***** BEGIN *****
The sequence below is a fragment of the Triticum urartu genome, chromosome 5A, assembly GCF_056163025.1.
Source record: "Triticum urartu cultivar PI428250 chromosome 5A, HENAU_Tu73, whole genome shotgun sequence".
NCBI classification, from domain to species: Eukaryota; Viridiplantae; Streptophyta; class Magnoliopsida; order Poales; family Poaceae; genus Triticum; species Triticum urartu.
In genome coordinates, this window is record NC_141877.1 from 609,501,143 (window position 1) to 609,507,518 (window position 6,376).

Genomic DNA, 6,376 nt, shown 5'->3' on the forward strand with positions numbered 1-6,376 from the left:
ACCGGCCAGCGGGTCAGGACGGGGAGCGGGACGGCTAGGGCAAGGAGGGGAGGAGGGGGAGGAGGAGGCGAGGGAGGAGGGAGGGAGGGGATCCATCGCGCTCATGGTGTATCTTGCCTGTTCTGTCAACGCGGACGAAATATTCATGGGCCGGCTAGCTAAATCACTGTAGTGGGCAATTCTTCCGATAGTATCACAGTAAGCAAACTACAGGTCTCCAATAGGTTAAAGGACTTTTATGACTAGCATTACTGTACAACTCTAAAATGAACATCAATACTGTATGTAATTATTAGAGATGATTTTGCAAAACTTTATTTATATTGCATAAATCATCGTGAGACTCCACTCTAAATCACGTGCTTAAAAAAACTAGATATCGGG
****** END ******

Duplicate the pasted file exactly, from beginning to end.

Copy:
The sequence below is a fragment of the Triticum urartu genome, chromosome 5A, assembly GCF_056163025.1.
Source record: "Triticum urartu cultivar PI428250 chromosome 5A, HENAU_Tu73, whole genome shotgun sequence".
NCBI classification, from domain to species: Eukaryota; Viridiplantae; Streptophyta; class Magnoliopsida; order Poales; family Poaceae; genus Triticum; species Triticum urartu.
In genome coordinates, this window is record NC_141877.1 from 609,501,143 (window position 1) to 609,507,518 (window position 6,376).

Genomic DNA, 6,376 nt, shown 5'->3' on the forward strand with positions numbered 1-6,376 from the left:
ACCGGCCAGCGGGTCAGGACGGGGAGCGGGACGGCTAGGGCAAGGAGGGGAGGAGGGGGAGGAGGAGGCGAGGGAGGAGGGAGGGAGGGGATCCATCGCGCTCATGGTGTATCTTGCCTGTTCTGTCAACGCGGACGAAATATTCATGGGCCGGCTAGCTAAATCACTGTAGTGGGCAATTCTTCCGATAGTATCACAGTAAGCAAACTACAGGTCTCCAATAGGTTAAAGGACTTTTATGACTAGCATTACTGTACAACTCTAAAATGAACATCAATACTGTATGTAATTATTAGAGATGATTTTGCAAAACTTTATTTATATTGCATAAATCATCGTGAGACTCCACTCTAAATCACGTGCTTAAAAAAACTAGATATCGGG